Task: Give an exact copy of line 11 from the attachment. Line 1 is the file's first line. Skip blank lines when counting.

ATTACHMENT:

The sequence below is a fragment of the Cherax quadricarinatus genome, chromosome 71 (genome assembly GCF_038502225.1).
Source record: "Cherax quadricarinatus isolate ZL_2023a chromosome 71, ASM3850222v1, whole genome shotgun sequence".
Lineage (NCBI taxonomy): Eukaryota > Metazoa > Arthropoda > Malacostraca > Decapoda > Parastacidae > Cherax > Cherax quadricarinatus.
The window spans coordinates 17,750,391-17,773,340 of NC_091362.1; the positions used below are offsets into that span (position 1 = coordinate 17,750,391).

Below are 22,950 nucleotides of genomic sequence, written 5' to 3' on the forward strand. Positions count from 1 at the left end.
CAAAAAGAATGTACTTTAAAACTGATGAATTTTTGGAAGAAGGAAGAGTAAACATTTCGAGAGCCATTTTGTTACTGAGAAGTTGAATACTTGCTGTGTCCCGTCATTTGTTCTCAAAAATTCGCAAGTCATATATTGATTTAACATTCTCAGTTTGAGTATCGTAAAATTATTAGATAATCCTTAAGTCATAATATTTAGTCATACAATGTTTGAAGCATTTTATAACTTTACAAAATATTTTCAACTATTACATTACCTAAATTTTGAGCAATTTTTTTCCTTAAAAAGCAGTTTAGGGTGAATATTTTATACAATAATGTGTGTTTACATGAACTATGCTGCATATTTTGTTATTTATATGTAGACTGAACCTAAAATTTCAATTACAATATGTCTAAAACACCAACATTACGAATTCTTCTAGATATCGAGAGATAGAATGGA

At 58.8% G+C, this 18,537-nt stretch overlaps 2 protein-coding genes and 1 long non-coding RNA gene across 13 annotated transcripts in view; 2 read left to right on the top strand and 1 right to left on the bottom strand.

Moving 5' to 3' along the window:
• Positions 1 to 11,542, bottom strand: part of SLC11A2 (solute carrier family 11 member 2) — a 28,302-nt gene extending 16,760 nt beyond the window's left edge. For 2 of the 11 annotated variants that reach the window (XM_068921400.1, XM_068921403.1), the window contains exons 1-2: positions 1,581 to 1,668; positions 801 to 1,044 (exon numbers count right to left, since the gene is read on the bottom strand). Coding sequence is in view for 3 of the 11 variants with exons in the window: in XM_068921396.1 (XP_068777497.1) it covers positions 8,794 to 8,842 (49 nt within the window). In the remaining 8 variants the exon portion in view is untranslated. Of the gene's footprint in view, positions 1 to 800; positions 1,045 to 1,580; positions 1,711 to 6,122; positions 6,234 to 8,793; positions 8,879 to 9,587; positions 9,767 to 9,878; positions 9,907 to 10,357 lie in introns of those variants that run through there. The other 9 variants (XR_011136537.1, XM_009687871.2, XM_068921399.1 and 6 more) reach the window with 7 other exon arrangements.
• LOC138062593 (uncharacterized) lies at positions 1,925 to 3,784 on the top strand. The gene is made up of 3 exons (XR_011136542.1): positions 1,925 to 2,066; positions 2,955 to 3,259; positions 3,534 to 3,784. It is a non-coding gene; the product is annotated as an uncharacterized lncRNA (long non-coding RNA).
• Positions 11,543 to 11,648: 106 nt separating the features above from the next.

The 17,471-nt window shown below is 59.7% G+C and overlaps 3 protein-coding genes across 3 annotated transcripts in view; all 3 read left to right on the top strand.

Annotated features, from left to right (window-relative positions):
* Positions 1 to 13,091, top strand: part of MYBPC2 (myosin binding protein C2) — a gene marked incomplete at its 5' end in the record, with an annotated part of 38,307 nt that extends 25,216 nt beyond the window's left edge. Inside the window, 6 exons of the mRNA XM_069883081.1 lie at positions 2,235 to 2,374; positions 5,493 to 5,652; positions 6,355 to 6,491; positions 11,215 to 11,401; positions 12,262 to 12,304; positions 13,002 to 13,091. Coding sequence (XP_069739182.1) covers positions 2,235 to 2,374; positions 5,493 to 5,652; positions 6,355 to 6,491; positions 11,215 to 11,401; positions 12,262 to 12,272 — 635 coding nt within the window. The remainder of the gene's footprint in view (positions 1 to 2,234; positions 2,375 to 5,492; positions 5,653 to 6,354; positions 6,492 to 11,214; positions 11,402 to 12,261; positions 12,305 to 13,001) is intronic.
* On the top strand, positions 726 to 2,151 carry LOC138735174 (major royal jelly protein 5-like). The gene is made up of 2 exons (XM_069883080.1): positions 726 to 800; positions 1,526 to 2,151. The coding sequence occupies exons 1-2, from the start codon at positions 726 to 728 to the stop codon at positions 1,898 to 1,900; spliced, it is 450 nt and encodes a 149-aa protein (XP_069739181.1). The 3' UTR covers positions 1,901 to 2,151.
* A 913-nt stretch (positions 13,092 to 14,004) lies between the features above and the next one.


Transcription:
• Positions 11,543 to 11,648: 106 nt separating the features above from the next.